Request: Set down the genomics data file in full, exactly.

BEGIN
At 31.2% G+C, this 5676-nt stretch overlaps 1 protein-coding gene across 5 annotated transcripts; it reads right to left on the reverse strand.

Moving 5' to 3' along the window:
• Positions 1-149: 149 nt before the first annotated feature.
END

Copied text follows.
At 31.2% G+C, this 5676-nt stretch overlaps 1 protein-coding gene across 5 annotated transcripts; it reads right to left on the reverse strand.

Moving 5' to 3' along the window:
• Positions 1-149: 149 nt before the first annotated feature.